Rutgers neglected them for decades, then raced to catch up and stuck the athletics department with the bill. We get that Rutgers is committed to higher education’s greatest scam — athletics departments should be self-sufficient based solely on the money the football team makes. But the university should be paying for the basketball teams to have a suitable practice venue and for student-athletes to have a place to get academic support. This is not a case of putting a waterfall in the lobby or a recording studio in the locker room. These are landmark buildings on campus. And even if you believe athletics should pay, there is a difference between good debt and bad debt.
Rutgers professor Mark Killingsworth, a frequent athletics critic, rails against the move to the Big Ten in The Athletic piece. But when has anyone explained how Rutgers staying in the AAC or going back to the reformed Big East or joining the MAC or any other fever-dream what-if would make things any better? Breaking news: Rutgers would still have an athletics deficit without any of the positives that Big Ten membership has brought on and off the field. And it would be even more irrelevant than the national media claims. Also: Do the academics want to be colleagues with Michigan or Temple? And that is not a slight on Temple. But just a reality.
There is also never any acknowledgment that athletics is an academic endeavor. It is no different than having an orchestra or offering specific majors. You play them to attract people to your school. Many students participate in them, and even more come to interact with them. And the vast majority are paying significant tuition dollars to be there.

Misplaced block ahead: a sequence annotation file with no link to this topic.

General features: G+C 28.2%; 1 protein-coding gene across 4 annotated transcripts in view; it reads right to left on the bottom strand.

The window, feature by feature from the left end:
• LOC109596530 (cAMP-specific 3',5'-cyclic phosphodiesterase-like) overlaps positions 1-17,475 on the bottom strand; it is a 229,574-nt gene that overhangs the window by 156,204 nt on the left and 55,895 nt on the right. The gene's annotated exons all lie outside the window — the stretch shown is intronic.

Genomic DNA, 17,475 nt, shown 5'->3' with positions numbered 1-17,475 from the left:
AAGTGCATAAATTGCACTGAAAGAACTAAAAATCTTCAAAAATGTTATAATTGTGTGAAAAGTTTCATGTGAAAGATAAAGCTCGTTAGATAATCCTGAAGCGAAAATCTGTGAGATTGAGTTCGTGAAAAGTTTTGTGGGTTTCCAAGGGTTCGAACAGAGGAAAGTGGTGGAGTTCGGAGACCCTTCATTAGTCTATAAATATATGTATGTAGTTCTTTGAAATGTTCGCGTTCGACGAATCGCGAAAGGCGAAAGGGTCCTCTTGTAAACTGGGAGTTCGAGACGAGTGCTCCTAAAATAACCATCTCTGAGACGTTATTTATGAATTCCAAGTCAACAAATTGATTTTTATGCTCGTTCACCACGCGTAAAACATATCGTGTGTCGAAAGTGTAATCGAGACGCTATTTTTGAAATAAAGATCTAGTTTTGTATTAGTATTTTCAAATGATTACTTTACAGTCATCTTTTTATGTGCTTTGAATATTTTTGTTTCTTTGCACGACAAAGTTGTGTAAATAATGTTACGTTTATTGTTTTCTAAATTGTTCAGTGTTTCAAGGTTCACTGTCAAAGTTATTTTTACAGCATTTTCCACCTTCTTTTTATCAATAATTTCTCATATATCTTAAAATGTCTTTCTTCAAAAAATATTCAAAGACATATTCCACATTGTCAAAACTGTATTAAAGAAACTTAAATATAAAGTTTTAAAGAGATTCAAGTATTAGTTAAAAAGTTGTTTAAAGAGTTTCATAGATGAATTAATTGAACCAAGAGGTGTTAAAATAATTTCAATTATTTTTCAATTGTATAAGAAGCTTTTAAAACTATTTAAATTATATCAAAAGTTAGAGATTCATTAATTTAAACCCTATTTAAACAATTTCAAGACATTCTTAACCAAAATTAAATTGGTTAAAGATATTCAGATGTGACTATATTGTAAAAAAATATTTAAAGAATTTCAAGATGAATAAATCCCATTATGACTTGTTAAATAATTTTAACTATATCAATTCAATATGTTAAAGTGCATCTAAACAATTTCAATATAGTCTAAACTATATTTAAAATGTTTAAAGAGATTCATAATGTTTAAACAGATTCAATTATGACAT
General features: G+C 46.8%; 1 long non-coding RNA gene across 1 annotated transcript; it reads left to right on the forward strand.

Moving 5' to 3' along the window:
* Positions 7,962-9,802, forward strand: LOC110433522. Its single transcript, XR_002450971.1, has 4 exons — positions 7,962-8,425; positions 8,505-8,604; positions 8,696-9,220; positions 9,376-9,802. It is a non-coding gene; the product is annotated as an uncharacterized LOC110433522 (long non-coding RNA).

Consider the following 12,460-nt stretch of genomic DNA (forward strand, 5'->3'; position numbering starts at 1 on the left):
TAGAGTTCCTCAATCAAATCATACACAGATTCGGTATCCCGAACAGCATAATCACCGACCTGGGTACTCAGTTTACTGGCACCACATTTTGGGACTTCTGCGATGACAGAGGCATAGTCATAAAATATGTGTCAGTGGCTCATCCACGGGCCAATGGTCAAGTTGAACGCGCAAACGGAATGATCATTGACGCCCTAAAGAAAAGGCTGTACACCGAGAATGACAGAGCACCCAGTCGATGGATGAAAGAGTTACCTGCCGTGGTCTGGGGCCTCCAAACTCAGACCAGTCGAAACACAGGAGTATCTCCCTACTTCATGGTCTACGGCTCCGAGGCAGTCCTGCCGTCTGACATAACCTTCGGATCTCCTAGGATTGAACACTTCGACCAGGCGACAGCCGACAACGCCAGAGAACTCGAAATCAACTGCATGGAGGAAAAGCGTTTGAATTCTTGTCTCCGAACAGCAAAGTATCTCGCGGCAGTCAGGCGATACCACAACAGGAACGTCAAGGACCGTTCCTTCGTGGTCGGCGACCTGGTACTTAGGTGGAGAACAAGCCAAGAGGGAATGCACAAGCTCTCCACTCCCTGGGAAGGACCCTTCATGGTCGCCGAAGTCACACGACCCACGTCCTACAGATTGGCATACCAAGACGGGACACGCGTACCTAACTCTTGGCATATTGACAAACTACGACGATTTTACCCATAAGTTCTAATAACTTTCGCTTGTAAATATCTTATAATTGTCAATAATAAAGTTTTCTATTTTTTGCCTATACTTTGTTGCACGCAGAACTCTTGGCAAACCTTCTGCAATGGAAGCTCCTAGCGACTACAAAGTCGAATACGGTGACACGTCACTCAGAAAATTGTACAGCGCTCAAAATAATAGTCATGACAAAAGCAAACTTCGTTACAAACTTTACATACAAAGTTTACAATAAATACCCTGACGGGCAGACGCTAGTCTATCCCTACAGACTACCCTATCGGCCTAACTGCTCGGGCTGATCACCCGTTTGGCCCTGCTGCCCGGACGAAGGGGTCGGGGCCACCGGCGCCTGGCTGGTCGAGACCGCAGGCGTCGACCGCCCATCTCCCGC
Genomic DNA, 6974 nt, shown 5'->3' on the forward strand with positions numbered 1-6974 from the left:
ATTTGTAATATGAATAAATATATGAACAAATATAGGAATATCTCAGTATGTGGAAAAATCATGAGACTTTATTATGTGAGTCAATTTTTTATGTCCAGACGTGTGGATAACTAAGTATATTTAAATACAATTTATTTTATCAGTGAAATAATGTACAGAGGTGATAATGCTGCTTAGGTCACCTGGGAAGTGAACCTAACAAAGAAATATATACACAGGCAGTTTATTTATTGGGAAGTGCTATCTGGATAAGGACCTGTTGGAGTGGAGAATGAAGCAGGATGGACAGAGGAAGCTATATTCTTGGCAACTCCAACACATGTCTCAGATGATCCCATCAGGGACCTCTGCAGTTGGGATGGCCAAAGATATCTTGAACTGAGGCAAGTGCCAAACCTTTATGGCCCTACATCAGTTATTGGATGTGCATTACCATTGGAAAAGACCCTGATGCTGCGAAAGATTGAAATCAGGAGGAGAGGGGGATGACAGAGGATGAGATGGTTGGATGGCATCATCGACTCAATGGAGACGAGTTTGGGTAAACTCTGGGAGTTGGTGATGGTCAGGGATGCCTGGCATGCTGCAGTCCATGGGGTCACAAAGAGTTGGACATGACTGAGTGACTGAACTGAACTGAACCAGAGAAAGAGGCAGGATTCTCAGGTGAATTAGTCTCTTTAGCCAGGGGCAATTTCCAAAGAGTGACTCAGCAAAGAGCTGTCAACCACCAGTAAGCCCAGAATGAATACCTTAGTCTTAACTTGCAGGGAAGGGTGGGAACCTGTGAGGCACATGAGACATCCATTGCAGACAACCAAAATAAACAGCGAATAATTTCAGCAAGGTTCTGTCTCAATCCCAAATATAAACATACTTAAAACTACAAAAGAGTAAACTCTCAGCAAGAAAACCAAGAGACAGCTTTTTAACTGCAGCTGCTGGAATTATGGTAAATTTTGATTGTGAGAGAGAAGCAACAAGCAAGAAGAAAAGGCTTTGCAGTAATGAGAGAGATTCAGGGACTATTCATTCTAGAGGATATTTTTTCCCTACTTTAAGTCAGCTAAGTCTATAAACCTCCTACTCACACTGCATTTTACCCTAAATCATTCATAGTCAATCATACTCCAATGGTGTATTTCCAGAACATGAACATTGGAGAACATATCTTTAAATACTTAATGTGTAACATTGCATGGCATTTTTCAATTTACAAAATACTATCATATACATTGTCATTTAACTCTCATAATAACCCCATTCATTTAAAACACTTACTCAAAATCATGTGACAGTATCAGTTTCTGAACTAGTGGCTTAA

And along those lines: This debate is framed as a football issue. But that is not true. Go through Rutgers’ annual NCAA disclosure forms. Do some unofficial math (and not the voodoo accounting the formula calls for). The picture is clear: Rutgers football makes a profit if credited for all of its revenues (concessions, parking, tickets, etc.) and that it makes about 90 cents of every TV dollar. So football is always going to continue spending. And the only way to make massive cuts will be to eliminate sports. This means eliminating opportunities for students, many of whom are women and/or come from underprivileged communities. That is not exactly the message, say, a gubernatorial candidate would want to stand on.
Rutgers athletics is not infallible. And it should receive the same level of scrutiny as any other public institution. But the full breadth of the situation should be acknowledged and examined, no matter how complicated and nuanced. That does not happen. So Rutgers should do what is necessary to change it: Forgive the internal debts, assume the external ones and establish a two-tiered athletics structure.
Football and men’s and women’s basketball — the headcount sports that award full scholarships and generate almost all the TV money — must become self-sustaining entities. Everything else is part of the general budget with every other academic offering Rutgers has (and would never expect to break even, much less make a profit). That is the way forward. And how this fight finally ends. But no one should hold their breath. Just expect more hot air instead.